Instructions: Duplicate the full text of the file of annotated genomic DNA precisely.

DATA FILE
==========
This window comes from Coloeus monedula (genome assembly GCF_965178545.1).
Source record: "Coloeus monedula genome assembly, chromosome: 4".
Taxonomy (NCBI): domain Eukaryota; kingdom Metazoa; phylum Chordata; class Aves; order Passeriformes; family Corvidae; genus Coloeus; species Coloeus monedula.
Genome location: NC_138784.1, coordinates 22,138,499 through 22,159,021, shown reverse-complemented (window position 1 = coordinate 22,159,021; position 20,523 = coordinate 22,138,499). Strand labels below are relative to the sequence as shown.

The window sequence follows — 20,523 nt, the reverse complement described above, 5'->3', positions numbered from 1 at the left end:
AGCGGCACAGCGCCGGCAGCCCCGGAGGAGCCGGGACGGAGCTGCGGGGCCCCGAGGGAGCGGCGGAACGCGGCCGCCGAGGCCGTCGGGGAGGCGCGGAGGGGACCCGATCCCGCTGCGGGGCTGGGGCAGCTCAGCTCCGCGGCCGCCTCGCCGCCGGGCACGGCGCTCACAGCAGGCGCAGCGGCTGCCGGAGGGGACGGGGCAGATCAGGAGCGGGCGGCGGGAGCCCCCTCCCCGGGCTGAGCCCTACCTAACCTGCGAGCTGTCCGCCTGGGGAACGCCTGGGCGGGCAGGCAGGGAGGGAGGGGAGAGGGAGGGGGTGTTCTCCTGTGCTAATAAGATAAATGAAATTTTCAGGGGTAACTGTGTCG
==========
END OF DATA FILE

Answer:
This window comes from Coloeus monedula (genome assembly GCF_965178545.1).
Source record: "Coloeus monedula genome assembly, chromosome: 4".
Taxonomy (NCBI): domain Eukaryota; kingdom Metazoa; phylum Chordata; class Aves; order Passeriformes; family Corvidae; genus Coloeus; species Coloeus monedula.
Genome location: NC_138784.1, coordinates 22,138,499 through 22,159,021, shown reverse-complemented (window position 1 = coordinate 22,159,021; position 20,523 = coordinate 22,138,499). Strand labels below are relative to the sequence as shown.

The window sequence follows — 20,523 nt, the reverse complement described above, 5'->3', positions numbered from 1 at the left end:
AGCGGCACAGCGCCGGCAGCCCCGGAGGAGCCGGGACGGAGCTGCGGGGCCCCGAGGGAGCGGCGGAACGCGGCCGCCGAGGCCGTCGGGGAGGCGCGGAGGGGACCCGATCCCGCTGCGGGGCTGGGGCAGCTCAGCTCCGCGGCCGCCTCGCCGCCGGGCACGGCGCTCACAGCAGGCGCAGCGGCTGCCGGAGGGGACGGGGCAGATCAGGAGCGGGCGGCGGGAGCCCCCTCCCCGGGCTGAGCCCTACCTAACCTGCGAGCTGTCCGCCTGGGGAACGCCTGGGCGGGCAGGCAGGGAGGGAGGGGAGAGGGAGGGGGTGTTCTCCTGTGCTAATAAGATAAATGAAATTTTCAGGGGTAACTGTGTCG